Just line in past weeks, the people are expecting President Rodrigo Duterte to make the address the nation on Thursday night, which happens to be June 11, on the eve of the nation’s commemoration of independence day. Or maybe his pre-recorded speech will be broadcast the following morning. But this is not on the schedule, according to his office.

With Duterte’s supposed June 11 speech, the people awaits news if Duterte, currently still in Davao, has signed the Anti-Terrorism Bill into law, also on the eve of the mañanita protest against the proposed law.

On June 9, Senate President Vicente “Tito” Sotto III revealed that he and House Speaker Alan Peter Cayetano has signed the bill and it was transmitted to Malacañang for the signature of the President. Sotto informed the public that a copy was sent through email and received by Executive Secretary Salvador Medialdea and the Presidential Legislative Liaison Office on the morning of June 9.

Until late night on June 11, two days after transmittal, there is no news about the signing of the Anti-Terrorism Bill.  Presidential Spokesperson Atty. Harry Roque, who fashioned himself a human rights lawyer before this mouthpiece stint and had contested in the Supreme Court the Human Security Act of 2007 that is repealed by this bill, said that the public interest on the bill will make the president review the provisions of the bill even more closer. Duterte, however, certified the bill urgent on June 1 which gave Congress the authority to fast-track its approval amid the pandemic, and leaving unlegislated the measure for COVID-19 response.

Also on June 9, Duterte is set to meet with the Inter-Agency Task Force on Emerging Infectious Diseases (IATF) in his hometown Davao City on June 11 to decide on quarantine protocols for the June 16-30 period. His pre-recorded public addresses usually happens during this meeting.

The president is also supposed to address the public on June 11, at least four days before the general community quarantine (GCQ) in Metro Manila and other areas ends on June 15, so people should be given ample time to prepare if GCQ stays or if it will be downgraded to modified GCQ. Worse is if it’s upgraded to modified enhanced community quarantine (MECQ) because that’s a lockdown all over again.

But who’s to know what since the government has been changing quarantine protocols and definitions but cases only steadily increase, with confirmed cases at 24,175 and positive cases nearing 30,000 (the difference being the number the government has yet to validate), already at 29,928 as of June 9.

This should have been a pressing reason for the president to address the nation today and report on the 7th week of his additional powers for COVID-19 response as contained in the nearly-expired Bayanihan to Heal as One Act. They should give ample time for people to prepare and adjust for the next quarantine protocols.

Roque said on June 11 that the IATF has made its recommendations, but the president has the final say and will address the nation on June 15 instead. Why delay?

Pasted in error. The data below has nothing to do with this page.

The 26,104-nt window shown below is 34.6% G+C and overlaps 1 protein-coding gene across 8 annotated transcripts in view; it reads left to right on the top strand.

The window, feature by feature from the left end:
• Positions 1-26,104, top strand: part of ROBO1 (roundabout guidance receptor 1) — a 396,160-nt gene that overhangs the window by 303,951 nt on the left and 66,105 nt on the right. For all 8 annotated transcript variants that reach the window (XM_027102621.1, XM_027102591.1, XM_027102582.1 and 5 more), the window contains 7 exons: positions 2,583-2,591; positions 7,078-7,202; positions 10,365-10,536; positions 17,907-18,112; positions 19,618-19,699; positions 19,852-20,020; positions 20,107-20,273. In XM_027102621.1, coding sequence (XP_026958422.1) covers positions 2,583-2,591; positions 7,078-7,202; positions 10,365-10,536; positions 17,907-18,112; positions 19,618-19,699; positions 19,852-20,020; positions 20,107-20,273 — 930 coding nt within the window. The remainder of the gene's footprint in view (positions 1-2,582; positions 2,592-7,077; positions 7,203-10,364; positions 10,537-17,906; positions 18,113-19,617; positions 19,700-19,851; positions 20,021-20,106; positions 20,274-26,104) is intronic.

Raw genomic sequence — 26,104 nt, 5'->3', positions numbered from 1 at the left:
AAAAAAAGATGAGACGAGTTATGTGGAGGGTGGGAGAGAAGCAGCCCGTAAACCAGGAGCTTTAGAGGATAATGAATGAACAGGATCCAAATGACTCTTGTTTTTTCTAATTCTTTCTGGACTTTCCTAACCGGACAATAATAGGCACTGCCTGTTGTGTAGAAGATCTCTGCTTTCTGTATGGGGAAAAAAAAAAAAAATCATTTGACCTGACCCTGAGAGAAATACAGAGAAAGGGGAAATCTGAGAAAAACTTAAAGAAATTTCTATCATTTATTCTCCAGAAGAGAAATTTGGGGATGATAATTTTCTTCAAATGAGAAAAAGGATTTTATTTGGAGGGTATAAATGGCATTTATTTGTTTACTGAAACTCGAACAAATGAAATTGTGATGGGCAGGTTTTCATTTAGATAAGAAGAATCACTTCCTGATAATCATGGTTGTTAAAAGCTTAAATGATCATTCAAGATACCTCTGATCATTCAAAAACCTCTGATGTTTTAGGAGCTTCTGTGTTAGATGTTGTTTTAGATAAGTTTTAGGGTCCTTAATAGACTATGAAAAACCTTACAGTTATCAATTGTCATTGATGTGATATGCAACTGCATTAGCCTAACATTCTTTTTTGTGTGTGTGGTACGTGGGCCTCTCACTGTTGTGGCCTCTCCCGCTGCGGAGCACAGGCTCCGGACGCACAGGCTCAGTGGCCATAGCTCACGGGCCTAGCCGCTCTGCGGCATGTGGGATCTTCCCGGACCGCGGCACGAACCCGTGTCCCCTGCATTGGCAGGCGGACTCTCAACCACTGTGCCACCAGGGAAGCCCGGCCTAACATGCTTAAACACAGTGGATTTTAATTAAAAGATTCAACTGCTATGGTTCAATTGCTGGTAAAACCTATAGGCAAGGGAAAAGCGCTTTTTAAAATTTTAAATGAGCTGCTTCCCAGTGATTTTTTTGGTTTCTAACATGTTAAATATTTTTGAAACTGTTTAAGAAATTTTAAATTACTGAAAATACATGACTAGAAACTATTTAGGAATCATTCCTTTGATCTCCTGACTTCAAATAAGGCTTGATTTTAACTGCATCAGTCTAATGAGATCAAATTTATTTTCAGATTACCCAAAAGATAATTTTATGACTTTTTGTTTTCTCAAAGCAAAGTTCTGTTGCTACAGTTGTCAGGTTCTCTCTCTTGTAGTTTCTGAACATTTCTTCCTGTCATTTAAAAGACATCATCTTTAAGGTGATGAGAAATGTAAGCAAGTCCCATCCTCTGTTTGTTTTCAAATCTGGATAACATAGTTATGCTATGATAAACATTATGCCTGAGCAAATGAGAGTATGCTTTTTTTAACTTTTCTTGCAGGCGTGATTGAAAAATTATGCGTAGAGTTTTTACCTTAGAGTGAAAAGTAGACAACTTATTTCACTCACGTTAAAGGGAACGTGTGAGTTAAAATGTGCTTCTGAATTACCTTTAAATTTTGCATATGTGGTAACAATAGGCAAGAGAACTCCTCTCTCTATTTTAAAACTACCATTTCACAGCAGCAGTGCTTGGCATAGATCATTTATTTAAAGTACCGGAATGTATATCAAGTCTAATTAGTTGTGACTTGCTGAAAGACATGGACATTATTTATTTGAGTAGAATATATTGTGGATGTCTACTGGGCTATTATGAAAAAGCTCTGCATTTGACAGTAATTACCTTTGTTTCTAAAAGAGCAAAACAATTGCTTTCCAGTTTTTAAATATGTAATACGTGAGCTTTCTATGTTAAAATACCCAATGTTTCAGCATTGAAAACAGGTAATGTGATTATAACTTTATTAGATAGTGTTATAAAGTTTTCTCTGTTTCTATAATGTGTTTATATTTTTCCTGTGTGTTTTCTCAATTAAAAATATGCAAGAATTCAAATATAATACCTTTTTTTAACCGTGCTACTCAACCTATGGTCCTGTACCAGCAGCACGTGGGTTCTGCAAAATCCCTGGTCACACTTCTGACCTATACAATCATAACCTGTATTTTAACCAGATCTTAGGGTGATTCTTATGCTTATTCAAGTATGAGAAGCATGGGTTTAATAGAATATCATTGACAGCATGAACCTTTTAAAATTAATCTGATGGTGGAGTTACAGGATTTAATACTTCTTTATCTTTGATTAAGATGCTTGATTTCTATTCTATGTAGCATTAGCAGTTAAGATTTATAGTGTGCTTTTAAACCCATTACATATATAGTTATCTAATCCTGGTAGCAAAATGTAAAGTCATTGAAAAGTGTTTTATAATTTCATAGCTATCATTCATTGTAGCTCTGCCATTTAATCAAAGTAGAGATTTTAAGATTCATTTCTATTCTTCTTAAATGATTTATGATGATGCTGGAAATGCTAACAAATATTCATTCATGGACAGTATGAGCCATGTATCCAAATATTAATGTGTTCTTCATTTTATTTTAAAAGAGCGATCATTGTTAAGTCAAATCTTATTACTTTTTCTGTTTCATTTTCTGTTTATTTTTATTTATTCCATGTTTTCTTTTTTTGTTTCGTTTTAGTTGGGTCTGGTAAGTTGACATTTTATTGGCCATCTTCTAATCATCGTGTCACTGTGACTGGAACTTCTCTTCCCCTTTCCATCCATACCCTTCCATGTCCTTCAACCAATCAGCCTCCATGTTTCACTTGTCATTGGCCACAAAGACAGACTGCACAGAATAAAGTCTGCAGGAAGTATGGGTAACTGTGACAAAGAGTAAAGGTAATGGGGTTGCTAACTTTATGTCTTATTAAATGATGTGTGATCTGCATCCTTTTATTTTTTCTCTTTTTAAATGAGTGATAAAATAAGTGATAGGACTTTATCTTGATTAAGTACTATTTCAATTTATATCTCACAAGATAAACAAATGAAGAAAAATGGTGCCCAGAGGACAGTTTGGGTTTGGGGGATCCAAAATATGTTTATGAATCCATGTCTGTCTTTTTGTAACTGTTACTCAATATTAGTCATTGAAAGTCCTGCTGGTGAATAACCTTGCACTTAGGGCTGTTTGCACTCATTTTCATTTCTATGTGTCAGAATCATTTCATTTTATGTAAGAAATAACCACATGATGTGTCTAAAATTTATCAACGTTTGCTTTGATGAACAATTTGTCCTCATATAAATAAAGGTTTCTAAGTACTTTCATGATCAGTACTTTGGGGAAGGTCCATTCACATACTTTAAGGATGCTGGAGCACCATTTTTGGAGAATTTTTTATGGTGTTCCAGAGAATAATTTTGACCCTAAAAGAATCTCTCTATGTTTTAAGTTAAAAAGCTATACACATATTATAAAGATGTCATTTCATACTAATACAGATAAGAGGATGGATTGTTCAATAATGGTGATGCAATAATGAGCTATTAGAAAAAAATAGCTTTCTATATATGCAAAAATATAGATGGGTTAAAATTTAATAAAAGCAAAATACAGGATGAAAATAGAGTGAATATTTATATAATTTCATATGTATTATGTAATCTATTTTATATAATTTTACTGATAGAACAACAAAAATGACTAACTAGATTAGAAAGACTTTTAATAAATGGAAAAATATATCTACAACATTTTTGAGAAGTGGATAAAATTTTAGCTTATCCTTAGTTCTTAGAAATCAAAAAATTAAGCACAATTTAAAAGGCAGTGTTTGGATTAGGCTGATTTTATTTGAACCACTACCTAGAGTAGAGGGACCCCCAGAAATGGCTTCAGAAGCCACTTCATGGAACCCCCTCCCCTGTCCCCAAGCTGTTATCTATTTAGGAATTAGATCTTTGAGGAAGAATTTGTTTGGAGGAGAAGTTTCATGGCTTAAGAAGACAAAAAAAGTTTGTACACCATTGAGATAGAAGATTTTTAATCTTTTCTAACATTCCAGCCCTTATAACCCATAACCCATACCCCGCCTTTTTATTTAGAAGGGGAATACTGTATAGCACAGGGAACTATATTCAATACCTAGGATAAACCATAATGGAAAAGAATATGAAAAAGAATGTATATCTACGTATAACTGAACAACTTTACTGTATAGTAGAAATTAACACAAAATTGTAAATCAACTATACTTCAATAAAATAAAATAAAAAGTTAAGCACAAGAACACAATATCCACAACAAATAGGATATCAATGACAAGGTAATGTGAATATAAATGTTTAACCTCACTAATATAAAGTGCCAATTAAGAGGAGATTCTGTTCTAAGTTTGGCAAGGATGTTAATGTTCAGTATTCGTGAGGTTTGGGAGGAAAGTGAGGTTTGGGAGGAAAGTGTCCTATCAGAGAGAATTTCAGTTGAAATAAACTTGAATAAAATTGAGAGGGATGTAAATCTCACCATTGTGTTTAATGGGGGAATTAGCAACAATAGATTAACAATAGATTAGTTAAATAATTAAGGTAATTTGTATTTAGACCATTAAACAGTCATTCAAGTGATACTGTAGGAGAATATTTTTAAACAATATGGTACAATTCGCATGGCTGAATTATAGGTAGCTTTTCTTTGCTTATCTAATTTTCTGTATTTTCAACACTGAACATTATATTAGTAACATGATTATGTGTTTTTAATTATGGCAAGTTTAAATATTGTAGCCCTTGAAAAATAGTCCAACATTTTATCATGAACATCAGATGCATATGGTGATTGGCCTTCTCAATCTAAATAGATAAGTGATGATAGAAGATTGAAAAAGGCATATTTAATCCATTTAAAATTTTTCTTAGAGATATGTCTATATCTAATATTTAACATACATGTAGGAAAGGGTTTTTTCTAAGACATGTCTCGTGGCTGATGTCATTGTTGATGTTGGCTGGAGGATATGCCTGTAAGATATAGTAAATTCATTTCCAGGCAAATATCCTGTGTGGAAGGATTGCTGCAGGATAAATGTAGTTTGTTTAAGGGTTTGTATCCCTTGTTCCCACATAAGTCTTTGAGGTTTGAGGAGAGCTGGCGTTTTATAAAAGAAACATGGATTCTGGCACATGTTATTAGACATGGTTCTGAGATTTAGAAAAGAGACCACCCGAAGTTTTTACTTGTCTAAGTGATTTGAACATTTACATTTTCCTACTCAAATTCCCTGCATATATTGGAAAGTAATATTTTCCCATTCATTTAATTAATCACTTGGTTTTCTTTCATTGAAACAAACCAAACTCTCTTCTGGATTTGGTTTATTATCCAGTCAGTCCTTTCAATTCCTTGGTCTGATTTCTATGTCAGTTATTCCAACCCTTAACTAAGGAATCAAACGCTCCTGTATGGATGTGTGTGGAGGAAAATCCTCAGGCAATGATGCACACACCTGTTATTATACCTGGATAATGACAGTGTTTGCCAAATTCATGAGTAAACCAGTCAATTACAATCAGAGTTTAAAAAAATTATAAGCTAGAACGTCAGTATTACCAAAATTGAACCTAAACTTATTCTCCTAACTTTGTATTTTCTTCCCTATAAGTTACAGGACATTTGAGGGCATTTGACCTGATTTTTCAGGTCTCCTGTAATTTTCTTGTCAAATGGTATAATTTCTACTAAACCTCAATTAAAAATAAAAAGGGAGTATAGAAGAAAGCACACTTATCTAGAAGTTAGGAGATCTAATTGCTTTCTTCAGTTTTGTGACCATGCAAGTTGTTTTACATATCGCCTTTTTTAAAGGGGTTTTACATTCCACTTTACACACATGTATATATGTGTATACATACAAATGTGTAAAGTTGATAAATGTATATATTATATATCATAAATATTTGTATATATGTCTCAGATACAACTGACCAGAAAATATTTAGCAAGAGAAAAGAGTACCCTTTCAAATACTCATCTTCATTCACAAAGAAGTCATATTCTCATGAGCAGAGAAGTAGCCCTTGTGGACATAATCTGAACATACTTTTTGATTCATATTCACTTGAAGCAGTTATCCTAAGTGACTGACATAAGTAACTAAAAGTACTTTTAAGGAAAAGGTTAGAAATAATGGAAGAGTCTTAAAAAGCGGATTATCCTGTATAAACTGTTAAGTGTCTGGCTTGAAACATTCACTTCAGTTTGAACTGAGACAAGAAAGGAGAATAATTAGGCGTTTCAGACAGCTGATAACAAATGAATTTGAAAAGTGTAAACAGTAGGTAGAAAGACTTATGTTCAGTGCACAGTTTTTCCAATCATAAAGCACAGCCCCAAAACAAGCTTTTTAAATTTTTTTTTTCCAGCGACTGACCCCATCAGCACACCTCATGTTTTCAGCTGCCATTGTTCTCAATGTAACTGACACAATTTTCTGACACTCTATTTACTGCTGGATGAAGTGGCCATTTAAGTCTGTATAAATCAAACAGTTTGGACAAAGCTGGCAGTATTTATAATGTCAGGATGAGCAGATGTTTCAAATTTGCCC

There are three possible reasons why the delay of Duterte’s weekly speech.

The first reason is the “mañanita” of the people tomorrow, June 12, the commemoration of the Philippine independence. If Malacañang will announce to the public that Duterte had already signed the anti-terrorism bill, it will trigger more people to join the mañanita in UP Diliman led by the Movement Against Tyranny. His minions have instead issued warnings against people who will join the protest, even if there is no law prohibiting protests – as a constitutional right – and also no law that said protesters should be arrested.

The second reason is the plan to wait of the people’s anger to subside. As did many admnistrations in the past, they douse the people’s anger through delays, distractions of over equally enraging controversies and coming out with scapegoats in other issues to be their foil. Malacañang is aware of the fact that the Anti-Terrorism Bill has drawn people from all sectors and quarters to openly express their opposition. To let the anger of the people to go down, Malacañang has no choice but to delay the announcement. Duterte might even wait out the 30 days and then the bill will pass into law—unless he vetoes it.

The third reason is Duterte would really wait out the 30 days and then the bill will pass into law to delay any legal challenges to the law.

To delay the speech on June 11 or even in the morning of June 12 (as it happened many times that the pre-recorded public address was broadcast the morning after) where they should inform the public of the government’s COVID-19 response plans is downright callous.

Last week, in Duterte’s speech we were treated to the president demonstrating steps on using rubbing alcohol on our hands and discussing the variety of face masks instead of concrete plans. He avoided any mention of the anti-terrorism bill that by that time was approved in the third and final reading and only awaiting his signature. To delay the speech because he is averting another political backlash when there is an urgent need to communicate the next quarantine protocols before the current ones end on June 15 is shameless.

Whatever the reason why he delayed his speech and the announcement of his signing of the Anti-Terrorism Bill, it cannot prevent the people to express their anger either on the streets. The biggest chance to fight this proposed law and to fight the culmination of Duterte’s full-pledged, legalized fascist rule is on the streets. The anti-terrorism bill should be the last straw. Enough is enough.

The protesters will carry on their protests even if the anti-terrorism bill will have been signed by Duterte. They will continue to fight for freedom and democracy because we cannot live in a “new normal” that means a legal permanent martial law and dictatorial rule of Duterte.



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